I've been contemplating writing this for a while. It's not bad, it's probably just a bit of TMI.
It is mainly about bodily functions, so I would imagine if you are a person who is not in the same situation as me, you may not want to continue from here. IF you are a person who is not going to read past this point, here's a picture to make your trip worthwhile.
If you're still here, cool. Let's get into it. I'm all in to full disclosure, and I kind of wish that I had known about a couple of these things.
So, first. Immediately after Maggie was born, my nurse put a catheter in my bladder to drain it. I'm still not sure why she did this, except to put a cherry on top of the onslaught of vaginal trauma that is childbirth. I mean, I didn't have an epidural. I was capable of walking just 10 minutes later. After she drained my bladder, she was all braggy about the amount of urine I had in there. She even made a BIG DEAL about it to my OB. I got a bladder infection the next week and I blame that! That was a whole other story. Short and sweet: antibiotics gave me what I thought was a stomach virus and I spent 36 hours away from my baby.
The next thing is the episiotomy. The bane of childbirth. My Achilles heel. My doc "gave me the extra room" during the delivery. I was pushing out an eight pound baby with a head the size of a pumpkin, so at the time I didn't mind. After Doc stitched me up (which took an inordinate amount of time), a nurse came and gave me an icy-cold diaper to put on my hoohah. It was amazing. The next day, I felt like I had been hit by a truck. My whole body was sore. Now, usually, when my entire body is sore from my twice yearly attempt at "getting in shape" I don't have to even think about my private parts. This was different because my vaginal area was the sore-est part of my body. I was given prescription strength Ibuprofen every 12 hours, even though I needed after 8. I also was given these pad shaped ice packs to sit on intermittently. They were heaven. (Later, when we were in the hospital with Maggie, I continued to ask for these, even though the nurse told me that they were useless after 12 hours.) She was not smart. It was still heaven. When I was discharged, I was still very sore down there. I didn't know what to expect. I knew how to clean it (squirt bottle...lala) but I didn't know if it was first, second or third degree and I certainly didn't know it would take much longer to totally heal that I figured. (At this moment, 6 weeks later, I'm still not "normal.") Boy, did the whole episiotomy suck hard. TAKE THE SITZ BATHS AND USE WITCH HAZEL PADS. I didn't know about them until later, and I really could have used them.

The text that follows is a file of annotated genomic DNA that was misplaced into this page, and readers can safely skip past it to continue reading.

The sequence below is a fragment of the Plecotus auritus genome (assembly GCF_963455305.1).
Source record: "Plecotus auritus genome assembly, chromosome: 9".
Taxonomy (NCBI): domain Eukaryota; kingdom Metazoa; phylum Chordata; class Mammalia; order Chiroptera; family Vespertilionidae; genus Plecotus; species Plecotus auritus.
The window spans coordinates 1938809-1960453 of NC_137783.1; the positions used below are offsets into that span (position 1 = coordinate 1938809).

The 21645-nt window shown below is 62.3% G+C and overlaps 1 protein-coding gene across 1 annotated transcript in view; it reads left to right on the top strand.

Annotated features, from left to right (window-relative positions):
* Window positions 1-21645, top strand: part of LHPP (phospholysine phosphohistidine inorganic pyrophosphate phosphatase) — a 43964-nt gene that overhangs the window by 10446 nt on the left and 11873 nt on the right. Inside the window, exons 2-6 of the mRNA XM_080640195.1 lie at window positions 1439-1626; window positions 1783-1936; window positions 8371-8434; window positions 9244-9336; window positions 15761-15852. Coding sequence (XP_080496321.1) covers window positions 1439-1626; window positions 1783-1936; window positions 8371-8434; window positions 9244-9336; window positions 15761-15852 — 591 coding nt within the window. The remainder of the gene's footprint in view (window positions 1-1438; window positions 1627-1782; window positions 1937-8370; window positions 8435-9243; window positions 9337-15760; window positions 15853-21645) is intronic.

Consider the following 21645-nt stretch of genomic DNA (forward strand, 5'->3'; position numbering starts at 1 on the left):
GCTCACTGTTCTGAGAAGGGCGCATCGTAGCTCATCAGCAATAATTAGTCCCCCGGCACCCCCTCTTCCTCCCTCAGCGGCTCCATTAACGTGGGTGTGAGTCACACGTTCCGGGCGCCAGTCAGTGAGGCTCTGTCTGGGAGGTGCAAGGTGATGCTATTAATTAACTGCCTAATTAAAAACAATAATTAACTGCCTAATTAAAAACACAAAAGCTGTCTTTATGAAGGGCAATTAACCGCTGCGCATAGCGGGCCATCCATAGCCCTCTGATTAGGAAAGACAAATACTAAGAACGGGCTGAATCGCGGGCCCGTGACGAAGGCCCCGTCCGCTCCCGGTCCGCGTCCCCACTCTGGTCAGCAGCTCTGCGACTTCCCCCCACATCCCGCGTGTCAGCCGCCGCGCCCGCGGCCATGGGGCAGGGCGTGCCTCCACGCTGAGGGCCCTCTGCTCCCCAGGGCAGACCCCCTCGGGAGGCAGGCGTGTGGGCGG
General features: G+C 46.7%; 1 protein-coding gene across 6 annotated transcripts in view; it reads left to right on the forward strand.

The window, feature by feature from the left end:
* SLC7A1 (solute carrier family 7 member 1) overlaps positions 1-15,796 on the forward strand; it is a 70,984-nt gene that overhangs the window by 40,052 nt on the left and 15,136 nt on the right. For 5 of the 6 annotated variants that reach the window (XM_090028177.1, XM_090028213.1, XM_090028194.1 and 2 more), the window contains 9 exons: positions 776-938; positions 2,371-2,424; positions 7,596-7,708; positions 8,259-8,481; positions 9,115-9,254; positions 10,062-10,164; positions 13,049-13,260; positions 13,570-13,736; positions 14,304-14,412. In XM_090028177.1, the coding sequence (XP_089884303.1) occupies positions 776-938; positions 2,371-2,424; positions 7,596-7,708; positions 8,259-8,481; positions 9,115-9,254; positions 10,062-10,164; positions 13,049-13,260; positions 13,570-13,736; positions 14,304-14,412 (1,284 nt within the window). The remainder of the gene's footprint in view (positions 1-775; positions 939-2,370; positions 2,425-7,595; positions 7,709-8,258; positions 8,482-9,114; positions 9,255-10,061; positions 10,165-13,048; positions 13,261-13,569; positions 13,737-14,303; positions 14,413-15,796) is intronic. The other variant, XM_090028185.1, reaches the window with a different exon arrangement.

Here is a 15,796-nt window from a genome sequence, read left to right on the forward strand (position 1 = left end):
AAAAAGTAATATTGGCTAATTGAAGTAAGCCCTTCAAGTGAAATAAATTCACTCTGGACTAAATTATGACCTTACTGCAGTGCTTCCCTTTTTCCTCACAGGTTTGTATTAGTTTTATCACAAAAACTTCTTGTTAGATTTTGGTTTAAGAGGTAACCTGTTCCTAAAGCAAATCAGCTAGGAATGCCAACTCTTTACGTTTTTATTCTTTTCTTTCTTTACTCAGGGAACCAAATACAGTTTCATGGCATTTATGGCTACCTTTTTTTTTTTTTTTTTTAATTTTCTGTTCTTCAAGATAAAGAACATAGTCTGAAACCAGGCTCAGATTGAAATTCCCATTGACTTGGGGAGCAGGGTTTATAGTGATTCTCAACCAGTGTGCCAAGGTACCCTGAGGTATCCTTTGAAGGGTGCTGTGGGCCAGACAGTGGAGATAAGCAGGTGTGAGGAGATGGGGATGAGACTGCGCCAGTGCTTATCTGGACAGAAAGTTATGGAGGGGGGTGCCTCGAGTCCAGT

To say something good about the episiotomy, or at least my doctor, is that I can't see it. I don't know where it is. I can feel it, but not see it. It's weird. But, I'm glad I'm not deformed. I never thought about the aesthetic aspect of my genitalia...but, I wouldn't want it to look different than it ever had, you know?
Another thing that I experienced with my private parts was something that I had NEVER heard of, but feel the need to tell you about is the clitoral bruising. What is that, you say?? When you deliver a baby, your entire vagina gets traumatized, even your clitoris, which you would think isn't even in the way. Well, it's still there, and it's still connected to the rest of it. For weeks, I would have this weird ache. It would hurt more if I stayed still, especially sitting still, for a while and then got up. I thought it was my abdominal muscle attachments on the pubic bone, but I was wrong. I am only sharing this so that the rest of you ladies delivering babies will also know what the hell is happening. I am very glad that that side-effect has faded away.